In today's class, we started on what the objective in running a business should be. While corporate finance states it to be maximizing firm value, it is often practiced as maximizing stock price. To make the world safe for stock price maximization, we do have to make key assumptions: that managers act in the best interests of stockholders, that lenders are fully protected, that information flows to rational investors and that there are no social costs. We started on why one of these assumptions, that stockholders have power over managers, fails and we will continue ripping the Utopian world apart next class.

1. Administrative Stuff: I went through the structure for the class and mentioned the quiz dates. As noted in class, if you are going to miss a quiz, the 10% from that quiz will be moved to the rest of the exam grade for the class and if you take all three, your worst quiz will get marked up to the average on your remaining exams. Here are a few other details:
Class announcements: I will allow one announcement at the beginning of each class, limited to two minutes. If you are interested in making an announcement, please use this Google shared spreadsheet to sign up. (Link: https://docs.google.com/a/stern.nyu.edu/spreadsheets/d/1zeNEAJUZKtZ8lkwkDTXJrk6WDIznHYttfak2Bm5kJLg/edit?usp=sharing)
Orphan list: If you have trouble finding a group, I have started the orphan list at this link. (https://docs.google.com/a/stern.nyu.edu/spreadsheets/d/1EU5ifKxB3uep697TLSjdkO0od-TDbPOsK9InHLa-u1w/edit?usp=sharing ) Please go sign up. I filled in the first row with my information but I am not really interested in being part of a group or being adopted.
2. Other People's Money: Just a few added notes relating to the class that I want to bring to your attention. The first is the movie Other People's Money, which is one of my favorites for illustrating the straw men that people like to set up and knock down. You can find out more about the movie here:
http://www.imdb.com/title/tt0102609/
But I found the best part on YouTube. It is Danny DeVito's "Larry the Liquidator" speech:
https://www.youtube.com/watch?v=JOcz-H5u3Rk
Watch it when you get a chance. Not only is it entertaining but it is a learning experience (though I am not sure what you learn). Incidentally, it is much, much better than Michael Douglas's "Greed is good" speech in the first "Wall Street " which was a blatant rip-off of Ivan Boesky's graduation address to the UC Berkeley MBAs in 1986 (which I happened to be at, since I was teaching there that year).

3. DisneyWar: In next week’s session, I will be talking about the dysfunctional state of Disney in the 1990s. If you want to review these on your own, try this book written by James Stewart. It is in paperback, on Amazon:
http://www.amazon.com/DisneyWar-James-B-Stewart/dp/B000W3W6NO
If you are budget-constrained, you can borrow my copy and return in when you are done. (I have only one copy. First come, first served)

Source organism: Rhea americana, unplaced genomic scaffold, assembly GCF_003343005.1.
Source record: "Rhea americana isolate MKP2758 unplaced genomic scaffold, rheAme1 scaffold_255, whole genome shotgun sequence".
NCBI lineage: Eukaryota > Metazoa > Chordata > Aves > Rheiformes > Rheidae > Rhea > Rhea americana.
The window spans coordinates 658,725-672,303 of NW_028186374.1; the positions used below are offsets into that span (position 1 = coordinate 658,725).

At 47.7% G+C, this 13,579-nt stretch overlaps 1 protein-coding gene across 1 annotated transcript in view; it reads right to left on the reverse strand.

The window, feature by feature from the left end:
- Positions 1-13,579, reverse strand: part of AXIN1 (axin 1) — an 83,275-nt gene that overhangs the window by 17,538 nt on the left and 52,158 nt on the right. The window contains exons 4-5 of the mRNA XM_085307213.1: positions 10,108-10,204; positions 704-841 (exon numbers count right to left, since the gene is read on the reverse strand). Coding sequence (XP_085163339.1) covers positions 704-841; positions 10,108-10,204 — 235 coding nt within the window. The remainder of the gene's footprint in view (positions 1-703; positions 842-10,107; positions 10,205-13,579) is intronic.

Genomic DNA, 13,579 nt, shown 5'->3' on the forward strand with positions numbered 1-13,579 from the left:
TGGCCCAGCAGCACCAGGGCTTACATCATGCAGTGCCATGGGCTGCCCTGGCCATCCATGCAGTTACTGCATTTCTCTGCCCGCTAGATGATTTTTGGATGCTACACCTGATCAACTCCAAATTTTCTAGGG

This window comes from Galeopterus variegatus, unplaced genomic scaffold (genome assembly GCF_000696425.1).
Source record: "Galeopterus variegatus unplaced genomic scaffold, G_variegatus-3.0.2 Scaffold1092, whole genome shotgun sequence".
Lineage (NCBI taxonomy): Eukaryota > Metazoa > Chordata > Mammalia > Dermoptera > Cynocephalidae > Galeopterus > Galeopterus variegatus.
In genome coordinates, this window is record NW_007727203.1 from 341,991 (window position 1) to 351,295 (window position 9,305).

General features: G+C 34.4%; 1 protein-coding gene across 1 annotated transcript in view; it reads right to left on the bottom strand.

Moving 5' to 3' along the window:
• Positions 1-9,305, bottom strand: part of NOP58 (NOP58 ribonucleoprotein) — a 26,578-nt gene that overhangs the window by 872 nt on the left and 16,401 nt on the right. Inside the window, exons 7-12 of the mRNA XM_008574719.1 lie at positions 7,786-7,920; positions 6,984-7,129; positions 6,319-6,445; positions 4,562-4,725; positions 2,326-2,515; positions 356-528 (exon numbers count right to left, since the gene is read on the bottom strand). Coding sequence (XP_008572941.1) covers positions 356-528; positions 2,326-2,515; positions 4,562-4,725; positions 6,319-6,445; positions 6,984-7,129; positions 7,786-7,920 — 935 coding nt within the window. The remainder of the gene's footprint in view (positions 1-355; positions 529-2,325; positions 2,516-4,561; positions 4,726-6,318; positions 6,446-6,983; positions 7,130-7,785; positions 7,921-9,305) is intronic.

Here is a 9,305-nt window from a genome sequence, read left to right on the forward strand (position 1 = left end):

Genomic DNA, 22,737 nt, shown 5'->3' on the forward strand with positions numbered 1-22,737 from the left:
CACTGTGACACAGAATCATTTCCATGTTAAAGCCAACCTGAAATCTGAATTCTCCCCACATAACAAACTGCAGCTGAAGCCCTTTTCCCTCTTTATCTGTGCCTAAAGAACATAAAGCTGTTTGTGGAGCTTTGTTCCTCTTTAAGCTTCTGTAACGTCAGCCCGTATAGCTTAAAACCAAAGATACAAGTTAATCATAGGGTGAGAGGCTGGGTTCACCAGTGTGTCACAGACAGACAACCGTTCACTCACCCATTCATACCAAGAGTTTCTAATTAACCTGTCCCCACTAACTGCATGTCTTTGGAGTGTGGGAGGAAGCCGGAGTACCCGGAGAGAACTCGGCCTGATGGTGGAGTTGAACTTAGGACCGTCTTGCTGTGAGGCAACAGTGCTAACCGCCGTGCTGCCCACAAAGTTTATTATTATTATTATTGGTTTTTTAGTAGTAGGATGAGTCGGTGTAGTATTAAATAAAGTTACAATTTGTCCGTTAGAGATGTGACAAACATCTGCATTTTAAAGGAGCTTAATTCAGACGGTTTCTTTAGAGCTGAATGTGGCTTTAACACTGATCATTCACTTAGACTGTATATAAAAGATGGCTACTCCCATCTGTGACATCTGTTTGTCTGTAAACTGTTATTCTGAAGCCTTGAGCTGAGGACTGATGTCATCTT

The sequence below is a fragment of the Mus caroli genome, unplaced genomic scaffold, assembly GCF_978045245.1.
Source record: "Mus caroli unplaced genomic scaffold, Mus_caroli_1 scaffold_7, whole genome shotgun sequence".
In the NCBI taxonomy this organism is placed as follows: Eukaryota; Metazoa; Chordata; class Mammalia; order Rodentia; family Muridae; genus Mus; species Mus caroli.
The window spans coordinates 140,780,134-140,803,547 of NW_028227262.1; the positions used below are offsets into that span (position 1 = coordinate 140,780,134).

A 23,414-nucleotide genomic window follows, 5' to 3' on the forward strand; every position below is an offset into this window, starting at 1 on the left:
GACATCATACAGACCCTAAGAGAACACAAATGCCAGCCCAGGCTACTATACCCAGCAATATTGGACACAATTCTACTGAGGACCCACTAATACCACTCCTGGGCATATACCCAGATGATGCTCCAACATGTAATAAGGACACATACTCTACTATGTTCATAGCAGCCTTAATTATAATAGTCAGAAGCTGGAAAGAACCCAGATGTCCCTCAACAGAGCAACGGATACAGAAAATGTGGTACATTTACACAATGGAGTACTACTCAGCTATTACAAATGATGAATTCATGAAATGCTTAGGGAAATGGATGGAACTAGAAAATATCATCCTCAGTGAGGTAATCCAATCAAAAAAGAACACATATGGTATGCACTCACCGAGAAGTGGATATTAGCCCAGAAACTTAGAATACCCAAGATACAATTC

4. Company Choice: On the question of picking companies for your group, some (unsolicited) advice:
(1) Define your theme broadly: In other words, don't pick five airlines as your group. Pick United Airlines, Southwest, Singapore Airlines, Travelocity and Embraer.... Three very different airline firms, a travel service and a company that supplies aircraft to the airlines.
(2) Do not worry about making a mistake: If you pick a company that you regret picking later, you can go back and change your pick.... If you do it in the first 5 weeks, it will not be the end of the world.
(3) If you are leery about picking a foreign company, pick one that has ADRs (these are Depository Receipts that are traded in US dollars) listed in the US. It will make your life a little easier. You should still use the information related to the local listing (rather than the ADR).
(4) If you want to sound me out on your picks, go ahead. I have to tell you up front that I think that there is some aspect that will be interesting no matter what company you pick. So, do not avoid a company simply because it pays no dividends or has no debt.
(5) If you want to kill two birds with one stone, pick a company that you already own stock in or plan to work for or with .....
As a final reminder. Please pick your company soon... As you can see from today's class, we are getting started on assessing your company…

If you want to print off the financial statements for your company, I would recommend that you start with the annual report for the most recent year. You should be able to pull it off the website for the company, under investor relations. If you want to keep going, and it is a US company, go to o the SEC site (http://www.sec.gov). If it is a non-US company, you will have to find the equivalent regulatory body in your country. For some of your companies, you will find less data than on others. Don’t fret. This too shall pass. More on this in tomorrow’s email.